To Secure Ports, U.S. Wants Lid on Public Data

Citing the threat of terrorism, federal officials are keeping more information about the security of the nation's seaports secret, but new regulations -- and proposed legislation -- could also shut off records about safety and environmental issues. Critics say the new rules could block disclosure of data about the driving records of hazardous-waste haulers, the criminal records of port stevedores and the recent safety history of railroads and vessel operators.

Transportation Security Agency officials, charged with keeping airports and seaports secure, said they will move cautiously to interpret and enforce regulations, similar to the rules covering aviation, that went into effect in June.

Those rules allow the Coast Guard to designate data about a port's operation as "sensitive security information" that cannot be made public. How shippers and haulers handle cargo is a prime concern, with security experts warning that ports are especially vulnerable to smuggling by terrorists.

But that new designation could include any records "that would be detrimental to the security of transportation if that information was disclosed," and another provision says that could be extended to personnel records.

'The definitions are too broad and vague, allowing the government to stamp `secret' on something because it's a public embarrassment," said Rick Blum, director of, a coalition of advocacy groups. "This actually undermines public safety."

A Transportation Security spokesperson, Lauren Stover, said the government recognizes "the public's right to know" how transportation facilities are operated. The TSA, she said, is "just starting to evaluate" how far the regulations will go.


In South Florida, Lt. Tony Russell of the Coast Guard said the goal is to prevent disclosure of port security plans and the details of vessel and cargo operations.

"We don't want to identify weaknesses that could be exploited by anybody who wants to do us harm," Russell said.

The new regulations would not remove all employment records as a group from public scrutiny, but some information in employee records could be declared off-limits, said Jolie Shifflet, a Coast Guard spokesperson.

Florida has strong open-government laws, which have played a role in investigations of corruption at the Port of Miami-Dade, Port Everglades and other facilities. That could change under a small provision of a massive transportation spending bill that Congress may pass this fall.

That provision, requested by the Bush administration, would give the TSA wide-ranging authority to extend secrecy to any transportation "facilities, infrastructure or employees." The new law would override state freedom-of-information laws such as Florida's.

"That bill would allow the TSA to declare just about anything to be sensitive and secret," said Kevin Goldberg, a lawyer representing the American Society of Newspaper Editors.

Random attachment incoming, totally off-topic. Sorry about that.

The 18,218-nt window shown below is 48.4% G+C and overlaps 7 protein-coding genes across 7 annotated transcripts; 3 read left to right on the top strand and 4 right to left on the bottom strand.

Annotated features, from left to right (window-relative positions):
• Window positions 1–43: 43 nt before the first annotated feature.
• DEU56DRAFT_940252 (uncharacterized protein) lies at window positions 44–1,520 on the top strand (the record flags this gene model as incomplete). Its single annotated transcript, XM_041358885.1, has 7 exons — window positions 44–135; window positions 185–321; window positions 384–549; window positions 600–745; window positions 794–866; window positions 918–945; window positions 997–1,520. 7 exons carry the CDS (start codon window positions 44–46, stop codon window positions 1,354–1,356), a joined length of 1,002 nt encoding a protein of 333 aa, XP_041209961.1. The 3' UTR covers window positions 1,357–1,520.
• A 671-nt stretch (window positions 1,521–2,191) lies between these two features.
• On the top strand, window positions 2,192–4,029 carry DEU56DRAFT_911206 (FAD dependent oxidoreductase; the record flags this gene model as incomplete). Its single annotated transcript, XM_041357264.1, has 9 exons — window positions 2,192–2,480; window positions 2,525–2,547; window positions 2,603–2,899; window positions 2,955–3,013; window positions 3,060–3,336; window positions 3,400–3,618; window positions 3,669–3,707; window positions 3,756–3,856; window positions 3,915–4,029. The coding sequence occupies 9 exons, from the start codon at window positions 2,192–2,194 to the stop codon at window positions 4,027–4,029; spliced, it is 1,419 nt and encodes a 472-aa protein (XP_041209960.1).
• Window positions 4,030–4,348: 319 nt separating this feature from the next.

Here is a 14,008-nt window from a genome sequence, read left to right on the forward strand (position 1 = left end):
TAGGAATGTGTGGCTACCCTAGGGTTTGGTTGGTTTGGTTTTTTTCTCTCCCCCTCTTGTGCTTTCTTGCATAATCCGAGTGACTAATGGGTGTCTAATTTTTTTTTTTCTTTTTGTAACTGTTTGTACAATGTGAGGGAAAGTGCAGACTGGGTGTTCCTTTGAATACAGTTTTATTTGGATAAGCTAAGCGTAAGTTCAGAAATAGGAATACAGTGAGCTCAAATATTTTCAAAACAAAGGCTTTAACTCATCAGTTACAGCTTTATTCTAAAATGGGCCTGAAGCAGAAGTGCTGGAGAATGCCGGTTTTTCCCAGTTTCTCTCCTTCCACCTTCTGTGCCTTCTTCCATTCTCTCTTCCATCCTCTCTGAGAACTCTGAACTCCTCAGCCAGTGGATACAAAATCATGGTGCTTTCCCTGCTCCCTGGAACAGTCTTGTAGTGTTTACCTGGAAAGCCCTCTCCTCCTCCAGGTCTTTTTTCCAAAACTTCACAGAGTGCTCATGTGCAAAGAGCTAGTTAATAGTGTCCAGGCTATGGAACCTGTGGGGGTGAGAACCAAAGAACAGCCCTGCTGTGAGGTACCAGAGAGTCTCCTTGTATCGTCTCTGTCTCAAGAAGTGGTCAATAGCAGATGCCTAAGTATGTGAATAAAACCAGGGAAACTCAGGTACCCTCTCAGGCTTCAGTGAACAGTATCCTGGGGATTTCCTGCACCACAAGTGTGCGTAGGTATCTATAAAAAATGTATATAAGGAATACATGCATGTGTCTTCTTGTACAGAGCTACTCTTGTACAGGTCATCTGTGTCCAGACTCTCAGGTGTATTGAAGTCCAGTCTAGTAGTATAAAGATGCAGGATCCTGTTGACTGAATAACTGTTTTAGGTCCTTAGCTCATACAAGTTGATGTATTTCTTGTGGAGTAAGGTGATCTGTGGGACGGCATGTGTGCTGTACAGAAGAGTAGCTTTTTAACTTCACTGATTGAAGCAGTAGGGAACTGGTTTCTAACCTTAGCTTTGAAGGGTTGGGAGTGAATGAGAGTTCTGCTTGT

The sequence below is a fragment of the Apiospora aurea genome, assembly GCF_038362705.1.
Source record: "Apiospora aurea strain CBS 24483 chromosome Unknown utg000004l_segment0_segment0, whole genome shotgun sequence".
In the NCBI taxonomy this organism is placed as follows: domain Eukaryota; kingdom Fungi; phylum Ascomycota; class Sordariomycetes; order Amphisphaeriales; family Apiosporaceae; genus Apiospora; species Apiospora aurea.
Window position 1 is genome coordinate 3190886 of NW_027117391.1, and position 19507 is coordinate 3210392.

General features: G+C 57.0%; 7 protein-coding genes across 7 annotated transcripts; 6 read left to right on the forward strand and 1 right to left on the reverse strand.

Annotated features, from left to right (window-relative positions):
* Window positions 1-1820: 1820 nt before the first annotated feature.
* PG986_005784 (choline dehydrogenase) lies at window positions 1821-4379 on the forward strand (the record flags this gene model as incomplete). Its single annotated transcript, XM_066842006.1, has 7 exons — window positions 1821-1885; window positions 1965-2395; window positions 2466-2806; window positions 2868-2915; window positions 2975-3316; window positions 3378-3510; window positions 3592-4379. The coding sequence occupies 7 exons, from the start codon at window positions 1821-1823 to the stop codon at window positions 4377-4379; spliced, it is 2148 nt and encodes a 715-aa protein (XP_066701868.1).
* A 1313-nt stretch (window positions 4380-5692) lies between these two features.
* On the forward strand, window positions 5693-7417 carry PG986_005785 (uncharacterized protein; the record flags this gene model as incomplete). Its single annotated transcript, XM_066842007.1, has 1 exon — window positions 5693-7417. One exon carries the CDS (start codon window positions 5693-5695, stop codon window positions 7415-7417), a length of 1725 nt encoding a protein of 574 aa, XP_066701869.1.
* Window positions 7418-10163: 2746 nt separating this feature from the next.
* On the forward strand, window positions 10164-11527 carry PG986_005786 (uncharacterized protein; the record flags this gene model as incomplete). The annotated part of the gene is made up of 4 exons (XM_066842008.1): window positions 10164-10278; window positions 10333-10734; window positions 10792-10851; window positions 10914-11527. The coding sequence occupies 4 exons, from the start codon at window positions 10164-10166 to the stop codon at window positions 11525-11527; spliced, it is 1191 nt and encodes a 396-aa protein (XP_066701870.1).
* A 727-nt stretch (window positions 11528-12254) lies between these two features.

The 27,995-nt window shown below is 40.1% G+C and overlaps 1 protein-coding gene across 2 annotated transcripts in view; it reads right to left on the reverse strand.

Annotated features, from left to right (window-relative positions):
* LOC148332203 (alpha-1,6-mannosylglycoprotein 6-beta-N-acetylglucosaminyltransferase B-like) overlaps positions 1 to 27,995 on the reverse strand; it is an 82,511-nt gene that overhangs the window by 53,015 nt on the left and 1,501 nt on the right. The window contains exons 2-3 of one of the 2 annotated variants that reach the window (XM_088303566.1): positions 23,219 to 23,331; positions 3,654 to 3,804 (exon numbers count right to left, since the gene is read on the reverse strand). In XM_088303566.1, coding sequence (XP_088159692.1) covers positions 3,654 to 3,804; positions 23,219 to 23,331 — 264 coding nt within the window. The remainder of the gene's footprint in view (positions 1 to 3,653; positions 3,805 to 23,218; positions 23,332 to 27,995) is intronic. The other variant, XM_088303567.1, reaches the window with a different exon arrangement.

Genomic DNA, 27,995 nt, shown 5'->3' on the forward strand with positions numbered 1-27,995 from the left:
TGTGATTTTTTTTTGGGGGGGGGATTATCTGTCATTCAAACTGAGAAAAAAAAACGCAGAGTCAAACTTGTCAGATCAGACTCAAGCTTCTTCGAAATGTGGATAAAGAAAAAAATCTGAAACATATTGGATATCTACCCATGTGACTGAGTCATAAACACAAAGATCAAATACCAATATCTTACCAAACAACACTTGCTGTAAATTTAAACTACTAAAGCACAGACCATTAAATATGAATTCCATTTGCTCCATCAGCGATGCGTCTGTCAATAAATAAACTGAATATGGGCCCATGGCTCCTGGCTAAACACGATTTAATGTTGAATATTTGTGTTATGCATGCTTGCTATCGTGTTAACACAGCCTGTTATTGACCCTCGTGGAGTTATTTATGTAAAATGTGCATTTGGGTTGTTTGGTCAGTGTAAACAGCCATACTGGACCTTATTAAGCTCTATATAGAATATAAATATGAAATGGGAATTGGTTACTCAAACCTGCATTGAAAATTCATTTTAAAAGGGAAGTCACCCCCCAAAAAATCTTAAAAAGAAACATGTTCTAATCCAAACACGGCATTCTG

The provision, in the Senate version of the bill, has received little attention on Capitol Hill, where members and the administration are battling over two versions of the bill in a conference committee. At issue: whether to spend more than $256 billion on highway projects.

A coalition of nine media organizations is fighting the secrecy provision. Environmental groups are urging the government to narrowly define "sensitive information" and thoroughly review how it is being applied.


In aviation, the tension between secrecy and information has already generated a vigorous debate. Last fall a group of pilots and flight attendants said the TSA was preventing a public discussion of airport security by blocking disclosure of records.

Last year, the TSA and U.S. attorney's office in Miami dropped charges against a baggage screener accused of theft rather than disclose at trial information about security and training procedures.

So far, the government has not overstepped its authority in shutting off information, said one homeland security expert, James Carafano.

"I have not seen real abuses of the system, and I think the balance between secrecy and disclosure has been pretty good," said Carafano, a senior fellow at the Heritage Foundation, a conservative think tank in Washington.

Carafano, like other analysts, said one key is the vitality of congressional oversight.

"Not everybody needs to see this data about how security is working, but somebody needs to look at it -- and that should be Congress," he added.

The Congressional Research Service, in its analysis of new regulations in June, saw a need to strike a balance:

"The regulations are an attempt to prevent transportation security information from reaching the wrong hands and being used to plan another 9/11 attack."